Actual Bwog member building her salad in Hewitt.

Peep the relieved cow in the back he knows he’s not an option.

Ever since a certain CC student went to Hewitt for the first time, Bwog staff has been debating the campus salad bars. The aforementioned CC senior ardently declared that Hewitt’s vegetables are, in fact, the best, while a Barnard student shot back that Ferris has a far superior vegetable selection. Apparently school affiliation had no effect on this argument.

In an attempt to restore the peace, we present an in-depth analysis of the Hewitt and Ferris salad bars. There may be no “definitive” conclusions here (this isn’t Buzzfeed), but you might walk away with a craving for rabbit food.

Figures 1-8 : Hewitt Vegetables

figure 1-8

  • Cucumbers: Mostly crisp, aside from the presence of one see-through slice (1). Erratic sizes (2), so be prepared to cut further.
  • Carrots: Fantastic. Perfect size for snacking (and fit into a to-go coffee cup). Mostly inoffensive-looking (3).
  • Olives: WOW. A delicious addition to any salad, pizza, or otherwise boring dish. Brief disclaimer: Hewitt only occasionally has such fancy olives (4), but has the green olives somewhat more often (5). Usually sliced black olives are the norm.
  • Peppers: Mixed reviews. Seeds were detectable (6), but quality of peppers was mostly good. Appropriateness of size is debatable. If you intend to eat the peppers individually (perhaps with hummus), then this size is acceptable. However, they are too large for salads, so need to be cut further.
  • Snow peas: A lovely addition. Unexpected in a typical salad bar, but always welcome at Hewitt.
  • Tomatoes: Eh. They look nice with their little green hats, but the decoration soon becomes tedious when it is time for eating. Also appear a little pale and sickly (8).
  • Mushrooms: Unsure what to say. They’re mushrooms? They don’t gross me out any more than mushrooms usually do? Not worth a figure number.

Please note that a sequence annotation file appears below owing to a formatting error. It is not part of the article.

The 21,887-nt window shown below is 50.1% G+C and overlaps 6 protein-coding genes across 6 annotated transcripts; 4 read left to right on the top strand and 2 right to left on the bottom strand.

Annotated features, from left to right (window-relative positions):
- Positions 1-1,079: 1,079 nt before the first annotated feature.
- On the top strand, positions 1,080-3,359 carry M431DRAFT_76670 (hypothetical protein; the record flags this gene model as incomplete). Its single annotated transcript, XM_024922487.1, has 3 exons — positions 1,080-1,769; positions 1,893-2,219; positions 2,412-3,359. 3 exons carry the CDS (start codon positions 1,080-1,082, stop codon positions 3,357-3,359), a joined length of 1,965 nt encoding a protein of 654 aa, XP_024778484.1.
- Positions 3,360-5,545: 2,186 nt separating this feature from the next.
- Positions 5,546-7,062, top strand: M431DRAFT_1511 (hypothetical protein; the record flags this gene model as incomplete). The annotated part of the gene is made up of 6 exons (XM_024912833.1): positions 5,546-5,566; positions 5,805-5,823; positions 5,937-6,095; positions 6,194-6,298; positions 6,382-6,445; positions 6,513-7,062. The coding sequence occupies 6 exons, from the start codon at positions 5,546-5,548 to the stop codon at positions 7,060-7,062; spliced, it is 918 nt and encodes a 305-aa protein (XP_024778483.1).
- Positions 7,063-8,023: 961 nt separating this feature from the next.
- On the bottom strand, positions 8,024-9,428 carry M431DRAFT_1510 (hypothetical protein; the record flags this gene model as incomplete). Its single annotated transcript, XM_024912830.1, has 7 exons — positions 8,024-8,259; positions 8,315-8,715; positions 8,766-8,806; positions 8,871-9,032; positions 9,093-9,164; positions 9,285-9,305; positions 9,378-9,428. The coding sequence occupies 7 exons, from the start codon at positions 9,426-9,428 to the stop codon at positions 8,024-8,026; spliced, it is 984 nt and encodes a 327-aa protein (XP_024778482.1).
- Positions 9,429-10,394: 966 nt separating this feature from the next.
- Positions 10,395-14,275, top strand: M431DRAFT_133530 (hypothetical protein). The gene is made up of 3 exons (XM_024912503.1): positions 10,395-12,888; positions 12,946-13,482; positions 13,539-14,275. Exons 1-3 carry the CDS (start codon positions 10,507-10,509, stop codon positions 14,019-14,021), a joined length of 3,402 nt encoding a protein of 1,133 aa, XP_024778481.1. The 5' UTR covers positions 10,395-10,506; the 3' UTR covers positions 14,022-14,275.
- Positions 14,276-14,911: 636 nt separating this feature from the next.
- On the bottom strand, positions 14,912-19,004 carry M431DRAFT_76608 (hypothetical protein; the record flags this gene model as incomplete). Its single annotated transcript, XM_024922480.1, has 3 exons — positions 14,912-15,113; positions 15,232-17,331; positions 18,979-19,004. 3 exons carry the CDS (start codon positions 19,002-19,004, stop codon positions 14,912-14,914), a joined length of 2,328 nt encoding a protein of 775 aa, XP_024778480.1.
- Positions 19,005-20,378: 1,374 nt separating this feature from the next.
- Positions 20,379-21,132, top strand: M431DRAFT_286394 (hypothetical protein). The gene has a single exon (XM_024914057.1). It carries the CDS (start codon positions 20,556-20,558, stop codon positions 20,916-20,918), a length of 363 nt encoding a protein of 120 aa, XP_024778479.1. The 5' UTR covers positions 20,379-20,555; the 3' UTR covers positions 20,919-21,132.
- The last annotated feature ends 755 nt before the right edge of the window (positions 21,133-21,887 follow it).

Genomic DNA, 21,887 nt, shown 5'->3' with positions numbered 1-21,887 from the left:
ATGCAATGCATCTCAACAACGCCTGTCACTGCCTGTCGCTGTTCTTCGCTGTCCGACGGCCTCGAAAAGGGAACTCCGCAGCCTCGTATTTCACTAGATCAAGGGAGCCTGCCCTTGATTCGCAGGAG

Additional Notes: The large slices are perfect for a veggie snack, especially if you don’t actually want to eat a salad. The veggie sizes were also very conducive to the creation of vegetable art. However, given Hewitt’s open floor plan, someone WILL notice if you arrange your food into patterns, take a picture, and then carry watching your episode of 30 Rock.

Figures 9-14 : Ferris Vegetables

figure 9-14

  • Peppers: Crisp and tasty. A little small, even for a salad (9). Not a good size for snacking. But, no seeds!
  • Carrots: Shredded. I guess they’re good for salad, if you like that sort of thing. No carrot snax (10).
  • Olives: Your standard black olives (11). They taste exactly like black olives. It’s hard to get excited when you’re still thinking about Hewitt’s fancy olives (even if those are a rarity).
  • Cucumbers: YESSSS. They are cut into half moons with the mushy seed part eliminated ENTIRELY (12). This is all I’ve ever wanted out of the vegetables in my life. Bravo.
  • Mushrooms: Seriously, what am I supposed to say? They look like Hewitt’s mushrooms (13). They touched the cucumbers and made those taste like mushrooms, too.
  • Tomatoes: Of the cherry variety (14). Appropriately sized, looked less wan than the Hewitt ones. No green hats. Good size for snax.

Additional Notes: It never bothered me before that Ferris’s salad bar is not self-serve…until I had to write this article. All of the vegetables were pretty mixed together, so it was kind of hard to identify each category. That’s why there are two pictures: one of the original bowl, and another after I flipped the bowl onto a plate. Also, the finely chopped nature of certain veggies prevented me from creating artwork.
I should note that I hate myself for writing that last sentence. All of the vegetables were good, and we’re lucky that we regularly get fresh produce. Be appreciative.

Bwog at brunch by Pieter Aertszen via Wikimedia Commons.